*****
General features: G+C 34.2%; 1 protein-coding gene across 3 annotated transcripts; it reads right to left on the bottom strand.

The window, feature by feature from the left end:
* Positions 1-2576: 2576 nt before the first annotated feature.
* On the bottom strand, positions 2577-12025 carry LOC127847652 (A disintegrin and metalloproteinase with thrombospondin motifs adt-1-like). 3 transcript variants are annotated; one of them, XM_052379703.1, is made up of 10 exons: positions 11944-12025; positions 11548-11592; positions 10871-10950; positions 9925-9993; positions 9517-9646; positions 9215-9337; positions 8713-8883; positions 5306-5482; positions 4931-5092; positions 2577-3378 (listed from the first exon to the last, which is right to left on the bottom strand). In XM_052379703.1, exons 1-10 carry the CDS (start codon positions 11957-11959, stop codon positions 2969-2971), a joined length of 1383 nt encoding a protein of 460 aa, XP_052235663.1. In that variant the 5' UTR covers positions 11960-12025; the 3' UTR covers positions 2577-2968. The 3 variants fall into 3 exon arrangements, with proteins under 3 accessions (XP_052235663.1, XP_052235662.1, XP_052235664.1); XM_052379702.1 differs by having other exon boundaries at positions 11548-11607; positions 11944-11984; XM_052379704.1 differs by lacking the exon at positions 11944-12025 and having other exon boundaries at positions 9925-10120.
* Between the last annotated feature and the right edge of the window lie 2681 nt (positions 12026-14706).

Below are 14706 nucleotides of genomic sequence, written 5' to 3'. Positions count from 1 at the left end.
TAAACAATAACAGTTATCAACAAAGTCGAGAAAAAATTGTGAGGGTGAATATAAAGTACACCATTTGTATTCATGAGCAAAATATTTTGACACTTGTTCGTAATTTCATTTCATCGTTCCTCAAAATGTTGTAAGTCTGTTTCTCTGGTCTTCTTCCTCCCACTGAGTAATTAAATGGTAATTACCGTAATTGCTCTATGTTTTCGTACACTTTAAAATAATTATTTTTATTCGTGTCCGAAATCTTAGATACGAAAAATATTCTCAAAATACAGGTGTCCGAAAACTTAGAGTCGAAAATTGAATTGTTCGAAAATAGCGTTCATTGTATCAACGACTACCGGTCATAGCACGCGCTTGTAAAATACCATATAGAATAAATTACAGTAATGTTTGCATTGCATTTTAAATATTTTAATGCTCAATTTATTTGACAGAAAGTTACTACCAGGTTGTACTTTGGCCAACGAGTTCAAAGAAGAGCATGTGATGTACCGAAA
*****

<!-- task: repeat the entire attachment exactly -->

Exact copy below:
General features: G+C 34.2%; 1 protein-coding gene across 3 annotated transcripts; it reads right to left on the bottom strand.

The window, feature by feature from the left end:
* Positions 1-2576: 2576 nt before the first annotated feature.
* On the bottom strand, positions 2577-12025 carry LOC127847652 (A disintegrin and metalloproteinase with thrombospondin motifs adt-1-like). 3 transcript variants are annotated; one of them, XM_052379703.1, is made up of 10 exons: positions 11944-12025; positions 11548-11592; positions 10871-10950; positions 9925-9993; positions 9517-9646; positions 9215-9337; positions 8713-8883; positions 5306-5482; positions 4931-5092; positions 2577-3378 (listed from the first exon to the last, which is right to left on the bottom strand). In XM_052379703.1, exons 1-10 carry the CDS (start codon positions 11957-11959, stop codon positions 2969-2971), a joined length of 1383 nt encoding a protein of 460 aa, XP_052235663.1. In that variant the 5' UTR covers positions 11960-12025; the 3' UTR covers positions 2577-2968. The 3 variants fall into 3 exon arrangements, with proteins under 3 accessions (XP_052235663.1, XP_052235662.1, XP_052235664.1); XM_052379702.1 differs by having other exon boundaries at positions 11548-11607; positions 11944-11984; XM_052379704.1 differs by lacking the exon at positions 11944-12025 and having other exon boundaries at positions 9925-10120.
* Between the last annotated feature and the right edge of the window lie 2681 nt (positions 12026-14706).

Below are 14706 nucleotides of genomic sequence, written 5' to 3'. Positions count from 1 at the left end.
TAAACAATAACAGTTATCAACAAAGTCGAGAAAAAATTGTGAGGGTGAATATAAAGTACACCATTTGTATTCATGAGCAAAATATTTTGACACTTGTTCGTAATTTCATTTCATCGTTCCTCAAAATGTTGTAAGTCTGTTTCTCTGGTCTTCTTCCTCCCACTGAGTAATTAAATGGTAATTACCGTAATTGCTCTATGTTTTCGTACACTTTAAAATAATTATTTTTATTCGTGTCCGAAATCTTAGATACGAAAAATATTCTCAAAATACAGGTGTCCGAAAACTTAGAGTCGAAAATTGAATTGTTCGAAAATAGCGTTCATTGTATCAACGACTACCGGTCATAGCACGCGCTTGTAAAATACCATATAGAATAAATTACAGTAATGTTTGCATTGCATTTTAAATATTTTAATGCTCAATTTATTTGACAGAAAGTTACTACCAGGTTGTACTTTGGCCAACGAGTTCAAAGAAGAGCATGTGATGTACCGAAA